Often hailed as the safest cars on the market and the future of the automobile industry, self-driving cars have suffered important setbacks following a number of accidents where pedestrians and drivers were either injured or killed.
Presented as environmentally-friendly, autonomous cars are also advertised as being capable of reducing traffic jams, and eliminating the human-error factor in road accidents.
One thing neither Google nor Uber are talking about when they discuss their self-driving car projects in the media, is the technology’s potential to cause health and sanitary issues.
According to public health expert Janet Fleetwood, PhD,
“Although the feasibility of creating an autonomous vehicle that never crashes is debatable and, by some analyses, impossible to achieve–considering the burst of enthusiasm, investment, and effort in autonomous vehicle technology–it is time to reflect on the many public health issues that have not yet been adequately analyzed or discussed.”
While Fleetwood’s paper, Public Health, Ethics, and Autonomous Vehicles, focuses on ethical aspects and crash prevention, there is another important issue that has been seldom analyzed in depth. Namely, if self-driving cars take the place of taxis and human-operated ridesharing services, who will guarantee the vehicles’ sanitary conditions?
Considering that today’s taxis and Uber vehicles sometimes display substandard levels of cleanliness, how is the absence of a driver going to affect that? With lots of people getting on and off the vehicles, the potential for public health hazards will be significant.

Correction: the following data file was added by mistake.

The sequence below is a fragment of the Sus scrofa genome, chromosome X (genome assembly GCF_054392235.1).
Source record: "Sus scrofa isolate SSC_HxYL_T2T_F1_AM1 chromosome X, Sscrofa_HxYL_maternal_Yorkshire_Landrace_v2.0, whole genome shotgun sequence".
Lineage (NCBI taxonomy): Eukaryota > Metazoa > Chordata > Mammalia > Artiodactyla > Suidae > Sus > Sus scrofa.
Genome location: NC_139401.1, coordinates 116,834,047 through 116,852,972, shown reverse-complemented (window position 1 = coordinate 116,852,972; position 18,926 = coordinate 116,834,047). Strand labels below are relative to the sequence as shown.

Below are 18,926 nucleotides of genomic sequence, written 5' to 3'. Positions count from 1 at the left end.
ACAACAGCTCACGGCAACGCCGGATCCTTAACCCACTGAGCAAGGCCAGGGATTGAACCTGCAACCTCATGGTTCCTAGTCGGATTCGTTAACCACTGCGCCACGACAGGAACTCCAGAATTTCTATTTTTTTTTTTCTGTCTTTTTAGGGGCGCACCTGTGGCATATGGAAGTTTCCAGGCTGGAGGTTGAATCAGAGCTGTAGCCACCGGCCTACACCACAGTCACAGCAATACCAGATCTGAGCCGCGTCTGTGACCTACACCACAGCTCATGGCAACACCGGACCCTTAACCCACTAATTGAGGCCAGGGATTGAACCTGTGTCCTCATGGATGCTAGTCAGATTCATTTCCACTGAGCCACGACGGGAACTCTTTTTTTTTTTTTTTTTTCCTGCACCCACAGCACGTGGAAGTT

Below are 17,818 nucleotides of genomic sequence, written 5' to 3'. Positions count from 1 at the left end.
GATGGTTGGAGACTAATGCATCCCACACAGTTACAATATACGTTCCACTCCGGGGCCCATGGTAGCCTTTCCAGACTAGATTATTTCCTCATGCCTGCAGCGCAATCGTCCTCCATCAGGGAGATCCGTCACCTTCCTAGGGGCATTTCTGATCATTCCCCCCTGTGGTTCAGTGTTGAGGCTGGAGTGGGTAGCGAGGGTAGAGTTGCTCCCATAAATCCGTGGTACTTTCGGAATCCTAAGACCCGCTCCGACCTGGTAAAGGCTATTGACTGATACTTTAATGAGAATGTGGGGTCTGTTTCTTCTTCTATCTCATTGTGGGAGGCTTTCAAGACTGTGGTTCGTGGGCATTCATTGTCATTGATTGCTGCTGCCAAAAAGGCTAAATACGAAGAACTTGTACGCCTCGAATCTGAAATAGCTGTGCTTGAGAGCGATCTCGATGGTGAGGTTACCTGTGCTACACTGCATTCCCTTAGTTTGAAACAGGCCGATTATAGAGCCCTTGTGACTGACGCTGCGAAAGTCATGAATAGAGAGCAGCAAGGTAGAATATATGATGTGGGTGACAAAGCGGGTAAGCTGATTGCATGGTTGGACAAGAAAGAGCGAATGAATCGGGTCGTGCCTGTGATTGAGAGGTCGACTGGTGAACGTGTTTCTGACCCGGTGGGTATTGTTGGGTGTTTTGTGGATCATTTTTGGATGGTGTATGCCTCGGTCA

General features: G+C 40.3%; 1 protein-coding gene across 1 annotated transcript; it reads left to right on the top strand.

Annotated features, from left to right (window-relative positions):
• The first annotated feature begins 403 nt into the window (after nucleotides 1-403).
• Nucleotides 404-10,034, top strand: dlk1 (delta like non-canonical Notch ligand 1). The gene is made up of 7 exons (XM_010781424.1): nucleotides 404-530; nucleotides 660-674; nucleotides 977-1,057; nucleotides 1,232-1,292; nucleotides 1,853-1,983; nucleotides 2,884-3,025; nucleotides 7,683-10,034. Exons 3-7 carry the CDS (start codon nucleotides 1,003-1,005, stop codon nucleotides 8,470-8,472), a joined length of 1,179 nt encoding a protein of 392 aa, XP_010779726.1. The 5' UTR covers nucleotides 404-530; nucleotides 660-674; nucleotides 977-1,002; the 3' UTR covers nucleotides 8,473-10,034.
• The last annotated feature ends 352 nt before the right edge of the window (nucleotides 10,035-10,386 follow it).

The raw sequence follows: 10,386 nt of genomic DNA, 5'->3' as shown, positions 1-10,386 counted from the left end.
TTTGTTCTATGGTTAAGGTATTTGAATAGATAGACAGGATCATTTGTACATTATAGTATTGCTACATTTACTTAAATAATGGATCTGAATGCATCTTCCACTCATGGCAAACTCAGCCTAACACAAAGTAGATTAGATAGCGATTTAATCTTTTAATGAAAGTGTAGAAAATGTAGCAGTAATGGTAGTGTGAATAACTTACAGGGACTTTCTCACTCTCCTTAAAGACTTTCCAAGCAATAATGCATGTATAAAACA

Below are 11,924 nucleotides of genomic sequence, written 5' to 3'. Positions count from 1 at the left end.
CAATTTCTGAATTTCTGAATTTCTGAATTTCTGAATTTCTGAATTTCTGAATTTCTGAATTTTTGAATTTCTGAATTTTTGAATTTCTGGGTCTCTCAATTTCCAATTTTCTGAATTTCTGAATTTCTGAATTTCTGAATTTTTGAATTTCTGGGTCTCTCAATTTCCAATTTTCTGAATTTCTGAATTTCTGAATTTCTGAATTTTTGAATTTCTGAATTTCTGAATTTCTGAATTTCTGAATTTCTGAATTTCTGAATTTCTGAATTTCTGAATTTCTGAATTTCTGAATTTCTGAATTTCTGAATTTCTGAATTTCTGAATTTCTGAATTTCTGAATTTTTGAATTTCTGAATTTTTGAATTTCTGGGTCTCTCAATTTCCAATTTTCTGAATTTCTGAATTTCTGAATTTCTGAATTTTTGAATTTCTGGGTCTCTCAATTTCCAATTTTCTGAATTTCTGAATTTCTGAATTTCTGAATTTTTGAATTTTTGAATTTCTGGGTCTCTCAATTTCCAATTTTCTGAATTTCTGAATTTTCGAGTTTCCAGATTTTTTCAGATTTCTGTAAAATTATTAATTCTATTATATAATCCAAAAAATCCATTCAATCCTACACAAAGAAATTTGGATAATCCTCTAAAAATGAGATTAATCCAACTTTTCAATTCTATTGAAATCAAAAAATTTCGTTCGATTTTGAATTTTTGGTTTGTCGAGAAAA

All manner of pathogens can thrive in confined spaces like the interior of a car. While it is advisable to take precautions like washing your hands thoroughly after using this type of transportation, not everyone does it, and sometimes nearby facilities to do so are unavailable.
Although there are policies in place to protect commuters from the health risks associated with poor sanitary conditions, in many situations, the responsibility of adhering to those policies is left in the hands of a single taxi or Uber driver.
And while some drivers’ idea of cleanliness may differ from our own, imagine what can happen when that driver is no longer there.
Simply put, unless manufacturers are planning to install pathogen sensors and self-cleaning systems in their self-driving vehicles, cleanliness will not be ensured. Judging from their inability to make a functioning sensor to avoid hitting pedestrians, pathogens are probably the last thing those manufacturers are focusing on right now.
The use of safe and sanitary materials would likely minimize those risks, but again, as manufacturers and operators try to make their cars and services cost efficient, the public will likely have to suffer before self-driving cars become truly safe, in the broad sense of the word.
John Uustal is a Florida-based trial lawyer with a national practice focused on helping people injured by auto defects and other defective products.